Genetic Determinants of Dopaminergic Activity : Potential Role in Blood Pressure Regulation

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Author(s)

    • KUCHEL Otto
    • Clinical Research Institute of Montreal, Hotel-Dieu de Montreal and Universite de Montreal

Abstract

Dopamine (DA) availability for precursor function and peripheral biological action is dependent on synthesis and inactivation enzymes, most of them have been cloned and located. An aromatic acid decarboxylase (AADC) defect has been reported in male homozygotic twins. The syndrome of complete dopamine-β-hydroxylase deficiency with orthostatic hypotension and very high DA contributes to our understanding of the role of DA as a catecholamine with a peripheral biological action of its own. X-linked isolated monoamine oxidase A gene deficiency represents a marked disturbance of monoamine metabolism. The genes of the two major extraneuronal DA-metabolizing enzymes - catechol-<i>O</i>-methyl-transferase and phenolsulfotransferase (PST) - have also been defined. Of particular interest is a bidirectional shuttle system between the PST and sulfatase which have been cloned and located. DA, highly sulfoconjugated via PST, yields DA sulfate which is reconvertible by sulfatase to free DA. A defect of sulfatase catalyzing this process results in a predominance of DA as biologically inactive DA sulfate and so attenuates the DA action. Enzymatic defects of DA synthesis and metabolism are thus genetic modulators of DA action. (<i>Hypertens Res</i> 1995; 18 Suppl. I: S1-S10)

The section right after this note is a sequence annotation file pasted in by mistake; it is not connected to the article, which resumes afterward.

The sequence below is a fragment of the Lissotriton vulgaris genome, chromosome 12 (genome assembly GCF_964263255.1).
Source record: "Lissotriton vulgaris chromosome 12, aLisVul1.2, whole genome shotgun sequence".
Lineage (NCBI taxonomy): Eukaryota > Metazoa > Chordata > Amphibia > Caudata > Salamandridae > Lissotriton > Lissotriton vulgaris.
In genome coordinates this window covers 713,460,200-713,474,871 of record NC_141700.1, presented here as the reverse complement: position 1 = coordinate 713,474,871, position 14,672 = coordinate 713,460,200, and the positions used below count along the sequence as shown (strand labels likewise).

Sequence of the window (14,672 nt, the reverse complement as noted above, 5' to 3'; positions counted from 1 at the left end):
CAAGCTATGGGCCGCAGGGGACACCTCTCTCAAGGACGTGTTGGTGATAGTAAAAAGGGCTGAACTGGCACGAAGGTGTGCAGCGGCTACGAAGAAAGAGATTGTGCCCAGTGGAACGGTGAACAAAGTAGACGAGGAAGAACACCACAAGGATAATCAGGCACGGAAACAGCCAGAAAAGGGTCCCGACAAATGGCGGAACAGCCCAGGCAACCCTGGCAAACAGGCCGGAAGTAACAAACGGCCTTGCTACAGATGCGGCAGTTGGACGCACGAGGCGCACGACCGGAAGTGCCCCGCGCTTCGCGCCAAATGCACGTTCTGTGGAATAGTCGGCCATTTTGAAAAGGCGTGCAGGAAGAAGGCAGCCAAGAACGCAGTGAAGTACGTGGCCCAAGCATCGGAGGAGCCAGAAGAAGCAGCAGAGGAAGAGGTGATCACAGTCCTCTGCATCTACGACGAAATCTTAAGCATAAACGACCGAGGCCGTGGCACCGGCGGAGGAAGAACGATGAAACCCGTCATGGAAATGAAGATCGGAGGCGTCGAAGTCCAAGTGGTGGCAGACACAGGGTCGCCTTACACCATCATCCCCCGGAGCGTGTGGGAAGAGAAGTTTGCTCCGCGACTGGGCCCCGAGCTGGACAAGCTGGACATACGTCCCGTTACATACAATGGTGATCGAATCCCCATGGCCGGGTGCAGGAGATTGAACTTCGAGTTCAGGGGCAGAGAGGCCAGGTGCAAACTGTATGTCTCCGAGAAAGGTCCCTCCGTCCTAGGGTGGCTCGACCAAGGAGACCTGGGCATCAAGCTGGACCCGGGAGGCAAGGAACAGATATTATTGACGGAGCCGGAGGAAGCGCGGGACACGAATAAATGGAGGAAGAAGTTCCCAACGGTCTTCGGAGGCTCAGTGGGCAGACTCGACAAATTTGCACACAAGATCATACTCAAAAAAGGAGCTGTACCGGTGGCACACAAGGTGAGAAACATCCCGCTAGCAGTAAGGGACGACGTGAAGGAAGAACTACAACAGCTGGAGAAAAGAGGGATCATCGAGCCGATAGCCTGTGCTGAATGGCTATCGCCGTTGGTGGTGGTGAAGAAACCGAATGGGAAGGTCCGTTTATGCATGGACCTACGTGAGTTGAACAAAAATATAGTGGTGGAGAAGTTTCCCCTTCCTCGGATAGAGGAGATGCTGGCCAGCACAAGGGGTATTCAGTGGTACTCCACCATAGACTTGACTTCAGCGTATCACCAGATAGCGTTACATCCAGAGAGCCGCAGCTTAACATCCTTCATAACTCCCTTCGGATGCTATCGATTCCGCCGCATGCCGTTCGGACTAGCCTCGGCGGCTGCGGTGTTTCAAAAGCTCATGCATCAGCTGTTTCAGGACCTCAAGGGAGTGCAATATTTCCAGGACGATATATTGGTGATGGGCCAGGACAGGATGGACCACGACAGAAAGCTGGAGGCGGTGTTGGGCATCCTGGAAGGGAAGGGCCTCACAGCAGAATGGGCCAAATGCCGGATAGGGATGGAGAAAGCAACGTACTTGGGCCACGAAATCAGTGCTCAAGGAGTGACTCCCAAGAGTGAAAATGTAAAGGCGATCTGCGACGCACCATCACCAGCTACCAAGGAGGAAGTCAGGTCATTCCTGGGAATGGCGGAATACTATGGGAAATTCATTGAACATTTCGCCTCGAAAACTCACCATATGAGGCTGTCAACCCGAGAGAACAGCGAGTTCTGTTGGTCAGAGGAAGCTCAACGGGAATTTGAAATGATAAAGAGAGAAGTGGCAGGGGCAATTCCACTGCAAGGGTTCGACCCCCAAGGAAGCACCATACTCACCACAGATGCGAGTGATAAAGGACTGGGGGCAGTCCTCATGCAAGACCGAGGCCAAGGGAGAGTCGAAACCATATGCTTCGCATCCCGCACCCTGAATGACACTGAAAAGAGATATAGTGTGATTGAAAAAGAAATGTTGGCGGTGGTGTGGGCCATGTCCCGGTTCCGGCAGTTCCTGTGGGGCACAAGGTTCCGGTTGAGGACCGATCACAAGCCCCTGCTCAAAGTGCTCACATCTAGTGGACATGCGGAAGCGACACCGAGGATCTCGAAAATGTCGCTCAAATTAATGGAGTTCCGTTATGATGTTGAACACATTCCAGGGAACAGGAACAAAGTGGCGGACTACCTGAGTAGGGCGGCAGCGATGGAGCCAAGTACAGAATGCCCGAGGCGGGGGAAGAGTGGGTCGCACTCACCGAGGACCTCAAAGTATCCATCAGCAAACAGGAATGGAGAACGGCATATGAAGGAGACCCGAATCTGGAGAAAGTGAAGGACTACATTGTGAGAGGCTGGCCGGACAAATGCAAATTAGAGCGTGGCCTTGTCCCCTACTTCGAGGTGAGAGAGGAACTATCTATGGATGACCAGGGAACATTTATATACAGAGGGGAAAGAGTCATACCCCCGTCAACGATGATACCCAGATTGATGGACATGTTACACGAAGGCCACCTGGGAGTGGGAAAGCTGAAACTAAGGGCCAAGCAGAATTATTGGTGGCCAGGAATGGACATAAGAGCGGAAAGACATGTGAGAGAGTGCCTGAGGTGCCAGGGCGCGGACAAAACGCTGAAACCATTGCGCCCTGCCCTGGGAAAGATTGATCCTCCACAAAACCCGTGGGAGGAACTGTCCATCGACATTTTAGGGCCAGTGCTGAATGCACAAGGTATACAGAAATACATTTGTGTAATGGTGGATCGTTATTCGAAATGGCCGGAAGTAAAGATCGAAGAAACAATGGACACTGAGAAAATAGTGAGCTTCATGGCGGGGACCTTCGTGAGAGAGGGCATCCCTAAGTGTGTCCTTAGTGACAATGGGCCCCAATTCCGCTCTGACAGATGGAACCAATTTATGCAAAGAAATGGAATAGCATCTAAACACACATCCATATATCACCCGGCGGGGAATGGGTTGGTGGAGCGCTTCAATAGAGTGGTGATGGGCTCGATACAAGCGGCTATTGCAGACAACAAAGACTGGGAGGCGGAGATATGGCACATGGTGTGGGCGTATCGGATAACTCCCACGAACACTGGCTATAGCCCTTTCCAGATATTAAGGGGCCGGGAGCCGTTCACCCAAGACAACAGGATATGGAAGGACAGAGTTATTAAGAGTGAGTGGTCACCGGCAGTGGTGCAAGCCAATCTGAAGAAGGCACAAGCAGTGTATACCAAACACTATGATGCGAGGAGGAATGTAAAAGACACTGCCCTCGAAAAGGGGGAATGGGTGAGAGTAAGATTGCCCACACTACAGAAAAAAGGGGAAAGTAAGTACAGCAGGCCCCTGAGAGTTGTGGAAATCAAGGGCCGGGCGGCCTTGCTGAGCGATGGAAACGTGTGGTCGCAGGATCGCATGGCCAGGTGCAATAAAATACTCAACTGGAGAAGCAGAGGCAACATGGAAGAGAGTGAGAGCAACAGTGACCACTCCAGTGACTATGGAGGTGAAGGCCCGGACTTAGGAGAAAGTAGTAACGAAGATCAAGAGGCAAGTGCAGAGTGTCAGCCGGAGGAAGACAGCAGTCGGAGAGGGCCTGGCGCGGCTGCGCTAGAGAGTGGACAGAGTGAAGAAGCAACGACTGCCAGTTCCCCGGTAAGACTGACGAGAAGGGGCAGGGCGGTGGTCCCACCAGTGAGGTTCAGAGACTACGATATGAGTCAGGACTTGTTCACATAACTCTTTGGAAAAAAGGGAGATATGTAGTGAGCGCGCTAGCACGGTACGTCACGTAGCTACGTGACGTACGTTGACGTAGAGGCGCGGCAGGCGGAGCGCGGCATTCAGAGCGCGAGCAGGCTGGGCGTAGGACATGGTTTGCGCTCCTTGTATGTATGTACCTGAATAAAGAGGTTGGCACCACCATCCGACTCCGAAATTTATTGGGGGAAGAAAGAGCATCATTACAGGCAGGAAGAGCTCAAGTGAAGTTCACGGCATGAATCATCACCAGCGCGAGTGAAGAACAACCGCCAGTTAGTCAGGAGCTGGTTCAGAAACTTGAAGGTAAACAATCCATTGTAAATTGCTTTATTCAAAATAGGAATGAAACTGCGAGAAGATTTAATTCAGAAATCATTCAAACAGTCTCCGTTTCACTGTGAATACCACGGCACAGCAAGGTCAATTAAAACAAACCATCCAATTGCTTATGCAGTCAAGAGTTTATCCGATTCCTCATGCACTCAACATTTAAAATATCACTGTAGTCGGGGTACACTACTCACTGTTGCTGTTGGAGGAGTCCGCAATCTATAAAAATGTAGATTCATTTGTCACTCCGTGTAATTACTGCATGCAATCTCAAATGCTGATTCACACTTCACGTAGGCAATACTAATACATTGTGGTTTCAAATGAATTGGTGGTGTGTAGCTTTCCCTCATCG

Journal

  • Hypertension Research

    Hypertension Research 18, S1-S10, 1995-06-01

    The Japanese Society of Hypertension

References:  72

Cited by:  2

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